Julius Caesar

Julius Caesar Quotes

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Note: all page numbers and citation info for the quotes below refer to the The Folger Shakespeare Library edition of Julius Caesar published in 1992.
Act 1, scene 2 Quotes
Beware the ides of March.
Related Characters: Soothsayer (speaker), Julius Caesar
Related Symbols: Omens
Page Number: 1.2.20
Explanation and Analysis:
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Men at some time are masters of their fates:
The fault, dear Brutus, is not in our stars,
But in ourselves, that we are underlings.
Related Characters: Caius Cassius (speaker), Julius Caesar, Marcus Brutus
Page Number: 1.2.140-142
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Let me have men about me that are fat;
Sleek-headed men, and such as sleep o' nights.
Yond Cassius has a lean and hungry look;
He thinks too much: such men are dangerous.
Related Characters: Julius Caesar (speaker), Caius Cassius
Page Number: 1.2.193-196
Explanation and Analysis:
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But those that understood him smil'd at one another, and shook their heads; but for mine own part, it was Greek to me.
Related Characters: Casca (speaker), Julius Caesar
Related Symbols: Rome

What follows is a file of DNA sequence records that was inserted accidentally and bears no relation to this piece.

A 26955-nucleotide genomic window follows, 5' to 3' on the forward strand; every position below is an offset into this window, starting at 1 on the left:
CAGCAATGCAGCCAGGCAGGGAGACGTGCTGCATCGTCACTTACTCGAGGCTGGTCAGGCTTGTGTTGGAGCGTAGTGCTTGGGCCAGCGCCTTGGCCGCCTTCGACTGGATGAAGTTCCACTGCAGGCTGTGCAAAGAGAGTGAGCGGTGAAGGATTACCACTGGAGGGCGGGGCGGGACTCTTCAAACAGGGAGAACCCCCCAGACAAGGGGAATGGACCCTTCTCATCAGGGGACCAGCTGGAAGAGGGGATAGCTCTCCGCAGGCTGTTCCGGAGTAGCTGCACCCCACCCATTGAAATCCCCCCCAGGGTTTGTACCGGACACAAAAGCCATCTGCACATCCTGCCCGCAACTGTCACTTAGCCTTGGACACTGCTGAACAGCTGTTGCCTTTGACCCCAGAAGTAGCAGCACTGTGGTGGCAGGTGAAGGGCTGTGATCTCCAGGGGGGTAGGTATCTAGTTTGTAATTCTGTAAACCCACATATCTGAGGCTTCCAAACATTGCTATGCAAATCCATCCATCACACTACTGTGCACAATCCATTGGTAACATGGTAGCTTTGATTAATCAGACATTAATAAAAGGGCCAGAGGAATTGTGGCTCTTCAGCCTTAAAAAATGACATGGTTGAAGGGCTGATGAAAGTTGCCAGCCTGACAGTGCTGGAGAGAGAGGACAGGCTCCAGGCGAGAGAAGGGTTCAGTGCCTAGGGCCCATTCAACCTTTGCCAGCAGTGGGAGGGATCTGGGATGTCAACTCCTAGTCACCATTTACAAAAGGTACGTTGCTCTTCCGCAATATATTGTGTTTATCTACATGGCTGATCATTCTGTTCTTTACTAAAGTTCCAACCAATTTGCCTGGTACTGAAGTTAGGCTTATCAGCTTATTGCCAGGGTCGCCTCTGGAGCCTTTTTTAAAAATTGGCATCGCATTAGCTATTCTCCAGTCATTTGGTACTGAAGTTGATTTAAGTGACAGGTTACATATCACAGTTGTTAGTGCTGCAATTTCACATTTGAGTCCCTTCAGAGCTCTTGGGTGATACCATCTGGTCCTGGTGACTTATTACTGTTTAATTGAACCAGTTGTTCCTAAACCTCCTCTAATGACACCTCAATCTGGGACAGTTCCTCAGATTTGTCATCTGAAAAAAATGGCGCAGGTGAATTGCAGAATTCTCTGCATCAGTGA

Page Number: 1.2.294-295
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Act 2, scene 1 Quotes
I grant I am a woman; but withal a woman that Lord Brutus took to wife; I grant I am a woman; but withal a women well reputed, Cato's daughter. Think you I am no stronger than my sex, being so father'd, and so husbanded? Tell me your counsels, I will not disclose'em. I have made a strong proof of my constancy, giving myself a voluntary wound here, in the thigh: can I bear that with patience, and not my husband's secrets?
Related Characters: Portia (speaker), Marcus Brutus
Related Symbols: Body, Blood, & Pain
Page Number: 2.1.315-325
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Act 2, scene 2 Quotes
Cowards die many times before their deaths;
The valiant never taste of death but once.
Of all the wonders that I yet have heard,
It seems to me most strange that men should fear;
Seeing that death, a necessary end,
Will come when it will come.
Related Characters: Julius Caesar (speaker)
Related Symbols: Omens, Body, Blood, & Pain
Page Number: 2.2.34-39
Explanation and Analysis:
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Act 3, scene 1 Quotes
Caesar: The ides of March are come.
Soothsayer: Aye, Caesar, but not gone.
Related Characters: Julius Caesar (speaker), Soothsayer (speaker)
Related Symbols: Omens
Page Number: 3.1.1-2
Explanation and Analysis:
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Et tu, Bruté? — Then fall, Caesar!
Related Characters: Julius Caesar (speaker), Marcus Brutus
Related Symbols: Body, Blood, & Pain, Rome
Page Number: 3.1.85
Explanation and Analysis:
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Cry Havoc! and let slip the dogs of war.
Related Characters: Mark Antony (speaker)
Related Symbols: Body, Blood, & Pain, Rome